It’s great being busy, but I never get a chance to blog post everything in order! Finally, here is the cutest little Georgian cottage bathroom you ever will see, Grade II listed Rose Cottage’s sanctuary all finished and dressed as it was for the TV filming. Of course, Mrs Rose keeps her bathroom looking this immaculate at all times, as do we all. Ahem.
So how did we get from the Avocado Hideousness on the left to the Eau de Nil Moregeousness on the right? Let’s have a little look…..
First was the concept and initial ideas. This is what I wrote in a blog post December 09, along with an image of a bathroom which inspired me:
“Georgian cottages like Rose Cottage 200 years ago weren’t noted for their extravagant bathrooms, so anything we do is really a translation of typical Georgian style, colours and detailing into a house which would never have originally had such a room. Cheating, actually. However if I gave Hannah a potty in the garden and a kettle, there’s a fairly solid chance I may end up with the potty on my head.
Shabby chic with a period twist is the order of the day; timber panelling, muted colours, wash stand style basins, subway style tiles, lace at the window…….”
We didn’t have the luxury of high ceilings, the space for a roll top bath or original panelling, and we didn’t end up with lace at the window, but on the whole I think we pretty much nailed it.
Here’s what happened along the way. First of all the bathroom suite was stripped out and the plaster taken (dropped) off the external and internal walls. Things were a little unsafe on the first floor so some acrows were called for – that’s the adjustable vertical green metal bar you can see holding up the ceiling. Taking off the plaster revealed a very rotten piece of timber embedded in the wall (bottom left) which had to come out…..
The Law of Sod dictated that when this was done the brickwork above it collapsed. Deep joy. As you can see the wall to the left which is the dividing wall between the bathroom and the second bedroom is plywood and not plasterboard – and entirely intentional. The front elevation (the one with the window in it) was so weak that the structural engineer specified that it was tied it back onto these 18mm plywood walls to give some extra strength to the property.
Kingspan for insulation was inserted to the ceiling area and plastering commenced to the very weak inner leaf of the external wall…..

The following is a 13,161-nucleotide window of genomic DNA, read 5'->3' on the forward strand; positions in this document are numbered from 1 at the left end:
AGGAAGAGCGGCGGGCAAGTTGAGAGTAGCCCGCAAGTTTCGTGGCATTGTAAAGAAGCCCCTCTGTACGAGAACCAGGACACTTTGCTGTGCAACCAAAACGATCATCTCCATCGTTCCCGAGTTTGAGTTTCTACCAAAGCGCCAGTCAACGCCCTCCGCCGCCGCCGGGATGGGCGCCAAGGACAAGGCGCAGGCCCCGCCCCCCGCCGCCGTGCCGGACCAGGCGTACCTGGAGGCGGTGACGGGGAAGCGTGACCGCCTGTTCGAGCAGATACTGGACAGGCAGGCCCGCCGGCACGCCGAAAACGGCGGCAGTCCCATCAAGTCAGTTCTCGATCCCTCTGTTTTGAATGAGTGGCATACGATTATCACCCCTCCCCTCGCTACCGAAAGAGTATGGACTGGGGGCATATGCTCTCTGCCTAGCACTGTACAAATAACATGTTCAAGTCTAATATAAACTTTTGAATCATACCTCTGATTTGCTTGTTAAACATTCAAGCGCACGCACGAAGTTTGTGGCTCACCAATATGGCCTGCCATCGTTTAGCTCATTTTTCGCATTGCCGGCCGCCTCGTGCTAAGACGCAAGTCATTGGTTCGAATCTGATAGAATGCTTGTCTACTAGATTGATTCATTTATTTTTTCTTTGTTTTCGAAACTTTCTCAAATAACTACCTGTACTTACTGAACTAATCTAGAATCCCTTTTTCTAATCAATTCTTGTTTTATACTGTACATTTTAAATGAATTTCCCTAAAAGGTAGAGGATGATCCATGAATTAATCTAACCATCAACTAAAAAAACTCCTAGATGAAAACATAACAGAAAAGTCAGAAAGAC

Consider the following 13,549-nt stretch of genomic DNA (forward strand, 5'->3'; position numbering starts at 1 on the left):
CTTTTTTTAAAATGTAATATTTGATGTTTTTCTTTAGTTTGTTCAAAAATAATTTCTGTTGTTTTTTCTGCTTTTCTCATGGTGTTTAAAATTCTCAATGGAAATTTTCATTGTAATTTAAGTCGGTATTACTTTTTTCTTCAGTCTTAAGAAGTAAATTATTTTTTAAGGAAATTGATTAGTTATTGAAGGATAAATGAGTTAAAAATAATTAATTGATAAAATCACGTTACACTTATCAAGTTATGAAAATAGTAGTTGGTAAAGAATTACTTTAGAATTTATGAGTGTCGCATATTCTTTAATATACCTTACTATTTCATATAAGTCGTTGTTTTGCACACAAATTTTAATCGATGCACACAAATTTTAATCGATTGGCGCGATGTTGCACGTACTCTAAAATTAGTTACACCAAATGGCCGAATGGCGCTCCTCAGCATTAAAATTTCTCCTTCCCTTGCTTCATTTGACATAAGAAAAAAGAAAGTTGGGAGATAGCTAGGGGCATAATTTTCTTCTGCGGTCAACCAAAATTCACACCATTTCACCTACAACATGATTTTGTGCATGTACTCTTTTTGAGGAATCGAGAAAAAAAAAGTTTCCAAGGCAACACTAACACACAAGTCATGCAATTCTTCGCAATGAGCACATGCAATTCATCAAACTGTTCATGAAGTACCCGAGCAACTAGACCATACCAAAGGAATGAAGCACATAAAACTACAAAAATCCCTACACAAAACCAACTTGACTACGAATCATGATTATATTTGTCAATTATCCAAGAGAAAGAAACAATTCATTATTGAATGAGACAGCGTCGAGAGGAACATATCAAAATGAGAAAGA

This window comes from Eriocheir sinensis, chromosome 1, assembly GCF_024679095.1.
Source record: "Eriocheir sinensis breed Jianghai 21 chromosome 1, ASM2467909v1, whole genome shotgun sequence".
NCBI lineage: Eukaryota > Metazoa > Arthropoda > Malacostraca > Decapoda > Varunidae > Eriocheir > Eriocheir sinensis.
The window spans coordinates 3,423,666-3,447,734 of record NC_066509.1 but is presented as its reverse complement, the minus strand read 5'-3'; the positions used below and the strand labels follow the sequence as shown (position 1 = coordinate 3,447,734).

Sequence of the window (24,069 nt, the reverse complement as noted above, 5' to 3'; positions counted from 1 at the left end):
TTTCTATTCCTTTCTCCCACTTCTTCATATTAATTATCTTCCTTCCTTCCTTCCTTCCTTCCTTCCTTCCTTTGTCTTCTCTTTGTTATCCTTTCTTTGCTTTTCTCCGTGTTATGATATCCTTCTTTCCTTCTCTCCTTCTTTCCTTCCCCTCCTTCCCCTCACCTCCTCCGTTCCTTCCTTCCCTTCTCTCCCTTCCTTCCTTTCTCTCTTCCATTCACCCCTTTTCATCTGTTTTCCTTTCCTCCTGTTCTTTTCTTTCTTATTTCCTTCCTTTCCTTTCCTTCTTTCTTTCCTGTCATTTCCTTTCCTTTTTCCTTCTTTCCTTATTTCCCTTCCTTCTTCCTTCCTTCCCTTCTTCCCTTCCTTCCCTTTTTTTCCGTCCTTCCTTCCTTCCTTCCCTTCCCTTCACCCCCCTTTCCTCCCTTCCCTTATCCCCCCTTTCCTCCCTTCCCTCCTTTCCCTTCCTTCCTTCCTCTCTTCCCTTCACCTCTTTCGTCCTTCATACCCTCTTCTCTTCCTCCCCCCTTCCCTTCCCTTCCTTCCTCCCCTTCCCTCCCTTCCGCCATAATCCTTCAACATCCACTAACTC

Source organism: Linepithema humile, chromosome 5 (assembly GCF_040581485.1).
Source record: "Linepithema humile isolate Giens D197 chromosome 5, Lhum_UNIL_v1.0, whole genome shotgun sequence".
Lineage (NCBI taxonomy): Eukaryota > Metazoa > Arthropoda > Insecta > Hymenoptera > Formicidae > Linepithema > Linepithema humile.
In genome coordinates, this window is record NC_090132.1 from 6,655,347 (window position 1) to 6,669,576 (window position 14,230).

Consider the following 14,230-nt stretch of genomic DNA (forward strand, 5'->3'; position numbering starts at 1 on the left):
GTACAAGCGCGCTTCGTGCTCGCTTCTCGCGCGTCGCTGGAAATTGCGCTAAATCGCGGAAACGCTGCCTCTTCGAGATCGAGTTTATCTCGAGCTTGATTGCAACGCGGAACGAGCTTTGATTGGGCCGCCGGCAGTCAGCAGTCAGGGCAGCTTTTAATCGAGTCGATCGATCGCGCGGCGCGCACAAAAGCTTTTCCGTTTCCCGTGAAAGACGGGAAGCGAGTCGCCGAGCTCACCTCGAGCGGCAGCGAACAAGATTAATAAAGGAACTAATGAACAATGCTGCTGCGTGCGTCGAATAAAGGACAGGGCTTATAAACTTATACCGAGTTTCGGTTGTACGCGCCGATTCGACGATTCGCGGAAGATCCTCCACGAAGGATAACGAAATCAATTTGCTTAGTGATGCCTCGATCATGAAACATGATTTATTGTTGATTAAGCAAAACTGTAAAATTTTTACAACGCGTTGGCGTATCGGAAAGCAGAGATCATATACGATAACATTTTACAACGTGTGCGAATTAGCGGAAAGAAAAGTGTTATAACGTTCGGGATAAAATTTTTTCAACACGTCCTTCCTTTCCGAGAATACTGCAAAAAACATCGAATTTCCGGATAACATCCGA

The old upvc window was removed and the new Georgian style timber window installed, insulated plasterboard for warmth bonded to the front elevation and pink fireboard to the internal walls. Extraction for the fan was sorted and measurements for sanitary wear checked….
The slightly shorted than usual (1600 as opposed to the standard 1700) Bette steel bath was popped in, the pipes for the radiator hung ready and the upper walls were skimmed. I’d some tiles left over from the kitchen area where rustic copper slate had been mixed with grey for a cottage look, so used the grey only to give a slightly less ‘country’ look.
The timber panelling was fixed to battens on the walls, very Swedish sauna looking eh? And a complete buggar as every knot had to be treated with knotting solution to stop the resin leaking through the paint! You can just about see below the shelf we built above the sink area for towels etc and in which to fit the lights, bit of a stroke of genius that *puffs up with storage pride*
The cream Metro tiles were the cleanest thing in the house for a while!
Our fabulous suppliers were:
Burlington Bathrooms – for the basin, WC, chrome & ceramic towel rail and accessories
Sagittarius Taps – for the perfect Churchmans basin taps, wall mounted bath / shower mixer and shower head
Topps Tiles – for the Metro cream wall tiles and slate floor tiles
Bette – for our dinky but deep steel bath
UK Oak Doors – for the lush oak door
Danseal – for the cottage style latch door furniture / ironmongery
Dulux Trade for the Gardenia paint, Craig & Rose for the Eau de Nil
Hulme Hall Soft Furnishing – for making our lovely rose fabric blind
Fallowfield Timber – for the panelling